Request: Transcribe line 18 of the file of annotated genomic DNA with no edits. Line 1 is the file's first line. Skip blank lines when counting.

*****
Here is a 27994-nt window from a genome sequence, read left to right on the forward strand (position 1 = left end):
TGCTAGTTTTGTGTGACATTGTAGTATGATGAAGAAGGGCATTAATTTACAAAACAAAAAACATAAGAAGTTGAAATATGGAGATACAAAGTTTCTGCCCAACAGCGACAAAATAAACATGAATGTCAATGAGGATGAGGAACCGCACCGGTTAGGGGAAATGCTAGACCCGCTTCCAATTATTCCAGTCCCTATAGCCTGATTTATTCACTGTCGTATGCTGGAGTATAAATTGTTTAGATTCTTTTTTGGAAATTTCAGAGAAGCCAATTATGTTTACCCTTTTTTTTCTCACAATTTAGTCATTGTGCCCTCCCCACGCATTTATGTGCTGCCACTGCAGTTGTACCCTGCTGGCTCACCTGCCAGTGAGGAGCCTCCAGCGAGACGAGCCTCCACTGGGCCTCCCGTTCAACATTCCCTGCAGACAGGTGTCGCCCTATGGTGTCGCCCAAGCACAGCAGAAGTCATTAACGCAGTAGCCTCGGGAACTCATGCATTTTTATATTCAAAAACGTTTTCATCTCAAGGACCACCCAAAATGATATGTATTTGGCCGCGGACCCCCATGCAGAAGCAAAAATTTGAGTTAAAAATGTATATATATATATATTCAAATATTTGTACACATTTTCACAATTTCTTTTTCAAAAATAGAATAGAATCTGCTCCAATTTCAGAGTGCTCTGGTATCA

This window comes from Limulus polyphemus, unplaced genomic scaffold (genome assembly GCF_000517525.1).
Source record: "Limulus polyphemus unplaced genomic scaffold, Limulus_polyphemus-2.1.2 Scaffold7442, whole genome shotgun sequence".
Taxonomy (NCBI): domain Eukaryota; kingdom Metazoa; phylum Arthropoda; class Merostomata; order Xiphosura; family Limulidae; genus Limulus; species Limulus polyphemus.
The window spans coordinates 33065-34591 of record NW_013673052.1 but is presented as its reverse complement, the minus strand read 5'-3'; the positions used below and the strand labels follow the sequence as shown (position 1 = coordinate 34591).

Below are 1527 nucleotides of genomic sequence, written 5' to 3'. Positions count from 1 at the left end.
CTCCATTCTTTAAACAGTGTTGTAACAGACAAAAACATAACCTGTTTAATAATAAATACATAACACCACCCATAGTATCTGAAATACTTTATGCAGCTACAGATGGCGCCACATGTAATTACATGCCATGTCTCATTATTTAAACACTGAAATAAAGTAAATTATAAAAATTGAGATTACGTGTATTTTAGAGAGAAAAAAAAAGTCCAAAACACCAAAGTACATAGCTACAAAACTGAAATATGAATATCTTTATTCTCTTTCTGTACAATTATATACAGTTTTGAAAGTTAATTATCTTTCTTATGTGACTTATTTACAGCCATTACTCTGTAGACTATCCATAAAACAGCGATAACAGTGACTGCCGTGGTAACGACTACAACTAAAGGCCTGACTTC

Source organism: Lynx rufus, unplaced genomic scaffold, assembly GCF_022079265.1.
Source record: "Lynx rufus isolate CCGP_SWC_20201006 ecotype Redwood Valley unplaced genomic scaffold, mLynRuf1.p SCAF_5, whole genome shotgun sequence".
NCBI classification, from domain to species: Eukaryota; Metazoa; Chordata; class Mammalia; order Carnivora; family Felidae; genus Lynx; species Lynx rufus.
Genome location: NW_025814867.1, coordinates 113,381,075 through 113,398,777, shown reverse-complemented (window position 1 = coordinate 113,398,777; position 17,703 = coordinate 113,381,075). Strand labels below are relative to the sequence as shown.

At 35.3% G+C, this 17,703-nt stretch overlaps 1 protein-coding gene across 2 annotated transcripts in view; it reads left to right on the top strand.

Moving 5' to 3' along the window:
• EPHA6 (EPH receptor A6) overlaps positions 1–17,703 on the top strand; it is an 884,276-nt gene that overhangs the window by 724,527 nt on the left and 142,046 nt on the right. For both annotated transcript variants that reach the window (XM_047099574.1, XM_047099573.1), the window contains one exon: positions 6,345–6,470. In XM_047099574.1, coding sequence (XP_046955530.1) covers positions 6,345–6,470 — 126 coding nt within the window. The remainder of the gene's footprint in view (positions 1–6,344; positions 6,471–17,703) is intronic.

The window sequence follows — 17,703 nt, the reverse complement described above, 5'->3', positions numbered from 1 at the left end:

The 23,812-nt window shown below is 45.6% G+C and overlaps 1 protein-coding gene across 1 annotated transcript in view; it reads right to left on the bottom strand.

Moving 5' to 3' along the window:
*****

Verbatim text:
Moving 5' to 3' along the window: